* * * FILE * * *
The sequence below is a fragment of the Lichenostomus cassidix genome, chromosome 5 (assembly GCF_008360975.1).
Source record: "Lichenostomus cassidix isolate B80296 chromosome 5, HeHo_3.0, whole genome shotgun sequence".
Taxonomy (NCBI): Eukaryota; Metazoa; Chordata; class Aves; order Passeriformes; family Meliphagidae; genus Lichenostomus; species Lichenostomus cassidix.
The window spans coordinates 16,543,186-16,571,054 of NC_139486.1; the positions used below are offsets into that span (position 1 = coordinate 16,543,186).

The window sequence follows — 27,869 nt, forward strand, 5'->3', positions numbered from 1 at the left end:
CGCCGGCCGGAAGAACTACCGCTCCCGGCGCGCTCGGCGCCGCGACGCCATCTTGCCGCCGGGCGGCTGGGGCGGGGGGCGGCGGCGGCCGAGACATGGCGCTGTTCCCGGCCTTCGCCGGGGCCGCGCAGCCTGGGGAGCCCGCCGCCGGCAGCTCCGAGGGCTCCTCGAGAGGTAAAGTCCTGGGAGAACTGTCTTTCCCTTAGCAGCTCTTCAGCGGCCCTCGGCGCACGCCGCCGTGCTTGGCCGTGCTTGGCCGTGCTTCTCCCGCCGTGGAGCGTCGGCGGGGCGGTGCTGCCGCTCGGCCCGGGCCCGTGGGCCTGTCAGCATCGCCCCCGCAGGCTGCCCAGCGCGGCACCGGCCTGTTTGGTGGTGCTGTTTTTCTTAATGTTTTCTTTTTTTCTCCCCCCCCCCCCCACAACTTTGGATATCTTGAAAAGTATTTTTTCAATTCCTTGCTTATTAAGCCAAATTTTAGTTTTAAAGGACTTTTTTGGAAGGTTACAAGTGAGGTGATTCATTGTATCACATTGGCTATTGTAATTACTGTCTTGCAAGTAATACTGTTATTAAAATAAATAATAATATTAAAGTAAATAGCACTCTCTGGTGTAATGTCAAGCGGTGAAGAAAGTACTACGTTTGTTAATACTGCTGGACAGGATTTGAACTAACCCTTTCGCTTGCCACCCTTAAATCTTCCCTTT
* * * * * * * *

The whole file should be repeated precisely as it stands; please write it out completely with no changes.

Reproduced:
The sequence below is a fragment of the Lichenostomus cassidix genome, chromosome 5 (assembly GCF_008360975.1).
Source record: "Lichenostomus cassidix isolate B80296 chromosome 5, HeHo_3.0, whole genome shotgun sequence".
Taxonomy (NCBI): Eukaryota; Metazoa; Chordata; class Aves; order Passeriformes; family Meliphagidae; genus Lichenostomus; species Lichenostomus cassidix.
The window spans coordinates 16,543,186-16,571,054 of NC_139486.1; the positions used below are offsets into that span (position 1 = coordinate 16,543,186).

The window sequence follows — 27,869 nt, forward strand, 5'->3', positions numbered from 1 at the left end:
CGCCGGCCGGAAGAACTACCGCTCCCGGCGCGCTCGGCGCCGCGACGCCATCTTGCCGCCGGGCGGCTGGGGCGGGGGGCGGCGGCGGCCGAGACATGGCGCTGTTCCCGGCCTTCGCCGGGGCCGCGCAGCCTGGGGAGCCCGCCGCCGGCAGCTCCGAGGGCTCCTCGAGAGGTAAAGTCCTGGGAGAACTGTCTTTCCCTTAGCAGCTCTTCAGCGGCCCTCGGCGCACGCCGCCGTGCTTGGCCGTGCTTGGCCGTGCTTCTCCCGCCGTGGAGCGTCGGCGGGGCGGTGCTGCCGCTCGGCCCGGGCCCGTGGGCCTGTCAGCATCGCCCCCGCAGGCTGCCCAGCGCGGCACCGGCCTGTTTGGTGGTGCTGTTTTTCTTAATGTTTTCTTTTTTTCTCCCCCCCCCCCCCACAACTTTGGATATCTTGAAAAGTATTTTTTCAATTCCTTGCTTATTAAGCCAAATTTTAGTTTTAAAGGACTTTTTTGGAAGGTTACAAGTGAGGTGATTCATTGTATCACATTGGCTATTGTAATTACTGTCTTGCAAGTAATACTGTTATTAAAATAAATAATAATATTAAAGTAAATAGCACTCTCTGGTGTAATGTCAAGCGGTGAAGAAAGTACTACGTTTGTTAATACTGCTGGACAGGATTTGAACTAACCCTTTCGCTTGCCACCCTTAAATCTTCCCTTT